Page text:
WEEKLY E-BULLETIN


340B Dispute Process Proposed by HRSA

The Health Resources and Services Administration issued a proposed rule last week to establish a binding administrative dispute resolution process when drug companies or health care organizations have disagreements over the 340B drug discount program. The process would help resolve claims by health care facilities that they are being overcharged by drug companies, as well as claims by the companies that a health care facility is violating the prohibition on diversion of 340b drugs to patients who are not being served by covered health facilities or duplicate discounts. Drug companies have to conduct an audit before initiating a dispute. Click here for more information from HRSA and here for the proposed regulations.

CMS Proposes Narrower Uncompensated Care Definition for Hospitals

CMS late last week released a proposed rule governing Medicaid disproportionate share hospital payments. The rule states that DSH payments are to be based only on uncompensated care costs for Medicaid-eligible patients who are not covered by another source. The proposal refers to an existing rule that determines DSH payments based on the total of uncompensated costs hospitals incur for treating patients who are Medicaid eligible and for whom hospitals have not received payments from Medicare or other third parties. CMS said in the proposed rule that some states and hospitals have been inflating their uncompensated care rates. To read the proposed rule, click here.

CMS Wants to Change Insurance Risk Adjustment Program

CMS has announced that it would modify the insurance risk adjustment program to better adjust for high-cost enrollees and their actuarial risk. This is in answer to not only complaints from small health plans that there is no way to reliably forecast under the program but, also the lawsuits filed by State CO-OPs. The agency will modify the program to absorb some of the cost for claims above a $2 million threshold; the costs would be funded by insurer payments. Click here for details.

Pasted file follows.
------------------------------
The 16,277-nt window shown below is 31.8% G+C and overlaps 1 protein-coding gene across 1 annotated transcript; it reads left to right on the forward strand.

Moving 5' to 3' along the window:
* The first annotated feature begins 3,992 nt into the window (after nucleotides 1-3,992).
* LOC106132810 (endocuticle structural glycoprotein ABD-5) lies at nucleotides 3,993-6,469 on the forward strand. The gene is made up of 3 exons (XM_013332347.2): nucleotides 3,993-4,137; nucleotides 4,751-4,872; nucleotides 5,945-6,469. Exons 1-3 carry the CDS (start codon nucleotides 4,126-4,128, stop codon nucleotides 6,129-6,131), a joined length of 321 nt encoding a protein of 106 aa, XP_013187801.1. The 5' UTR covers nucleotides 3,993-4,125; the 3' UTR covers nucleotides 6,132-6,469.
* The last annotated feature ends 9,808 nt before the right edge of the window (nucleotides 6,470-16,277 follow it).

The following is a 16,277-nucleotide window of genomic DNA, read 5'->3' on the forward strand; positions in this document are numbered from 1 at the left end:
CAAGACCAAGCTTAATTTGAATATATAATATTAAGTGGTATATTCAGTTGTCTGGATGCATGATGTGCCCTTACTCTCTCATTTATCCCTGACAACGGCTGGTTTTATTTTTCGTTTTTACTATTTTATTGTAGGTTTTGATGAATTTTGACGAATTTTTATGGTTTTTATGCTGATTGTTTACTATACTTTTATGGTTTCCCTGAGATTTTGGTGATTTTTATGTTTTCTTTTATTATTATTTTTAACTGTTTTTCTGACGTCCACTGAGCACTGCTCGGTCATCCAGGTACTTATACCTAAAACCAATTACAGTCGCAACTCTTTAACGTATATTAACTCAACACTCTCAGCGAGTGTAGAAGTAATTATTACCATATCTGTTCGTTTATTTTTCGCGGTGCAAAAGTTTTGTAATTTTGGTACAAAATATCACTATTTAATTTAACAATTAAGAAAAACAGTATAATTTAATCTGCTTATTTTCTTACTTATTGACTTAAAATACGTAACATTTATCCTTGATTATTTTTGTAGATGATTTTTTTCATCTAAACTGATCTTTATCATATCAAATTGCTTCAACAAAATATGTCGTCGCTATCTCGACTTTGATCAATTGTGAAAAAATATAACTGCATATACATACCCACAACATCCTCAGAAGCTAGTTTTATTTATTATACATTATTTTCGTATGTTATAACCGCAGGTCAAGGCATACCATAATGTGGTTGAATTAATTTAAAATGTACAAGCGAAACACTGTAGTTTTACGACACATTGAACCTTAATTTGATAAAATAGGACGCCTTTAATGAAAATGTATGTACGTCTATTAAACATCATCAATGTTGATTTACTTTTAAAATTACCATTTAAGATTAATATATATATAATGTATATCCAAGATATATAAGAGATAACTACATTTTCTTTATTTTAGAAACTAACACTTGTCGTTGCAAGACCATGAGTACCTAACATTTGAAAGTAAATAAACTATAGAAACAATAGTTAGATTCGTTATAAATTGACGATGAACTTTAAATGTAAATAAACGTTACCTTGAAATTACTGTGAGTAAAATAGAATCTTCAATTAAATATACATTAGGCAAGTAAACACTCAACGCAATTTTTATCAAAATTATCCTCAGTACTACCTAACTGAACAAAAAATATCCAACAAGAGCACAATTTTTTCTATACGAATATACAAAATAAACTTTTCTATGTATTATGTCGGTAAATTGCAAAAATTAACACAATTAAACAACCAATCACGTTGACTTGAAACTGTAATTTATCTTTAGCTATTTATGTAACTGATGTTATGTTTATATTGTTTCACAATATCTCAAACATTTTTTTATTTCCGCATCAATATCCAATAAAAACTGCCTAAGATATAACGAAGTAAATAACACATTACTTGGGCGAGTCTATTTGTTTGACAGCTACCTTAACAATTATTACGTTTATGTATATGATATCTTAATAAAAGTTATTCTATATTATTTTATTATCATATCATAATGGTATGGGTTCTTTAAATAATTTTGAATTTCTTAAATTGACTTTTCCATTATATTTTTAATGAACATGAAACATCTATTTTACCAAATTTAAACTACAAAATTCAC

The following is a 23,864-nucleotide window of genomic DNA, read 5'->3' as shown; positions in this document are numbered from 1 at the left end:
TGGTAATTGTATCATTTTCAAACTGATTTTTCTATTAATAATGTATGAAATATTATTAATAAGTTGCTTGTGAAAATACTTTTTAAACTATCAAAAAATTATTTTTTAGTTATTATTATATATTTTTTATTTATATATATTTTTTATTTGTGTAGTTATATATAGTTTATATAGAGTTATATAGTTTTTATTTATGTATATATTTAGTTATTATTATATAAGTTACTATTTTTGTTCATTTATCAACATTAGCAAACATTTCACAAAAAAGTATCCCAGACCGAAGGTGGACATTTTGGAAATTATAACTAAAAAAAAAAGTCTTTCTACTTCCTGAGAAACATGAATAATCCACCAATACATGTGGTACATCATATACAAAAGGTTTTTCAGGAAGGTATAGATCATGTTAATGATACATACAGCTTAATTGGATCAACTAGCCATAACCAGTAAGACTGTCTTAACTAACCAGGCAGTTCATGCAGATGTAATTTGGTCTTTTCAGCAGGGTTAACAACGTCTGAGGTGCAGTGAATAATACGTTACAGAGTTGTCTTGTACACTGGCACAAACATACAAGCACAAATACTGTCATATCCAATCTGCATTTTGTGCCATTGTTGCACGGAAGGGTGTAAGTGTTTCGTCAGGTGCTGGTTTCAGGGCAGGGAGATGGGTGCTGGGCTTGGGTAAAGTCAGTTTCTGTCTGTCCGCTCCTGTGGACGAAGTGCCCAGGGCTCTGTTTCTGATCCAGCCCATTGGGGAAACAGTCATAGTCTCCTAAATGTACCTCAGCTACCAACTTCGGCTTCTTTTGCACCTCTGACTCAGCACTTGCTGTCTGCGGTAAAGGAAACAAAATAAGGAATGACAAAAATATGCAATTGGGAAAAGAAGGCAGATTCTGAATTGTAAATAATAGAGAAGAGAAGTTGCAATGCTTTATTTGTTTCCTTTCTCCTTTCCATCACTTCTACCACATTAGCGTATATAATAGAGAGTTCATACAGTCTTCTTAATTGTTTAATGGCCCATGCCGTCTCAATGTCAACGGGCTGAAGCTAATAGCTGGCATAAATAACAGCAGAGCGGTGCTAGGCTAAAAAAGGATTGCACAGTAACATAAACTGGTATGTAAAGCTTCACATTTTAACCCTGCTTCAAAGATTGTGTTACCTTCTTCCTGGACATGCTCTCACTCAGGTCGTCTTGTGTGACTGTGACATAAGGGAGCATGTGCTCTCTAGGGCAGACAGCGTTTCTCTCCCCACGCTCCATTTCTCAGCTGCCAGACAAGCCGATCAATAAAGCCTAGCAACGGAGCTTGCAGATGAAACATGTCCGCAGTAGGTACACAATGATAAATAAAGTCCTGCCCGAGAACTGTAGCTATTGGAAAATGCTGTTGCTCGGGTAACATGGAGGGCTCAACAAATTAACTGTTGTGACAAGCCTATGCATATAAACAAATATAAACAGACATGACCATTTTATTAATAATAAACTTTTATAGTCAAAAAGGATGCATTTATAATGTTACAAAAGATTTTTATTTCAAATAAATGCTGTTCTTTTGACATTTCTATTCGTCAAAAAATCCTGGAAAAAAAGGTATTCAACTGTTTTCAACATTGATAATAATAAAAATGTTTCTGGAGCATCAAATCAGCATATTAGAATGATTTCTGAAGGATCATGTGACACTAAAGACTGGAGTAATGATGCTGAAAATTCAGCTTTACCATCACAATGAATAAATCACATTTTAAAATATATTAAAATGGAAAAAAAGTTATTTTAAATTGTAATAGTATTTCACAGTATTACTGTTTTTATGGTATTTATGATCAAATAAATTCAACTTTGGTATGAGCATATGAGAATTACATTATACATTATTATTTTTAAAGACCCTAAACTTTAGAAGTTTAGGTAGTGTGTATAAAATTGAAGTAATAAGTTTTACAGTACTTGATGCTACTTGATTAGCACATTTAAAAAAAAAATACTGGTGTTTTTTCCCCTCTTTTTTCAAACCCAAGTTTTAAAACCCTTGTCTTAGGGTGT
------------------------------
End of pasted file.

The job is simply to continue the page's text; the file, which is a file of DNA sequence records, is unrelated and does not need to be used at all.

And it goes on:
Health Care Clinical Job Compensation Grows, But Declines for Executives: Analysis

While health care executive pay declined, compensation growth for nurse practitioners and physician assistants outpaced that of physicians from 2015 to 2016, new survey data shows. Increasing demands for clinical expertise make health care a job seekers’ market, with physician assistants and nurse practitioners in particularly high demand, according to Health eCareers’ 2016 Healthcare Salary Guide. Click here to compare.

Anthem, Cigna Merger Deal Decision Likely in January: Report

The federal judge who will decide whether health insurers Anthem and Cigna can move forward with their proposed merger told the companies she expects to rule by the end of January, according to news reports. That ruling would be later than the year-end ruling that Anthem had requested so that the companies could close a final deal before a self-imposed April 30 deadline. The judge indicated a trial would likely take place in November. Click here for the Reuters report.

Aetna, Humana Merger Deal Trial to Start in December

A trial to determine whether Aetna’s $37 billion acquisition of Humana can proceed will begin the first week of December and conclude before the end of the year, according to a scheduling order issued by the trial judge last week. The lawsuit brought by the DOJ is expected to take 13 days before U.S. District Judge John Bates. The timeline largely adheres to what the insurers asked for, arguing that the trial should be wrapped up in time to meet a Dec. 31 deadline to complete the deal. Click here.

CMS Makes Changes to Value-Based MA Plans

CMS’ Innovation Center has announced refinements to the design of the second year of the Medicare Advantage Value-Based Insurance Design (MA-VBID) model. The MA-VBID model is an opportunity for Medicare Advantage plans (MA plans), including Medicare Advantage plans offering Part D benefits, to offer clinically nuanced benefit packages aimed at improving quality of care while also reducing costs. In the second year of the model, beginning January 1, 2018, CMS will: open the model test to new applicants; conduct the model test in three new states – Alabama, Michigan, and Texas; add rheumatoid arthritis and dementia to the clinical categories for which participants may offer benefits; make adjustments to existing clinical categories; and change the minimum enrollment size for some MA and MA-PD plan participants. Click here for details.

CMS Proposes Rule on PACE Program

CMS has issued a proposed rule for the Programs of All-inclusive Care for the Elderly (PACE) in an attempt to make it more attractive to states. According to CMS, the proposed rule aims to strengthen protections and improve care for beneficiaries, while also providing administrative flexibility and regulatory relief for PACE organizations. New beneficiary protections include a clarification that PACE organizations that offer drug coverage must comply with Medicare Part D’s prescription drug program patient protection safeguards. Click here for the CMS Fact Sheet and here for the proposed rule.

CMS Updates Five Star Ratings for Nursing Homes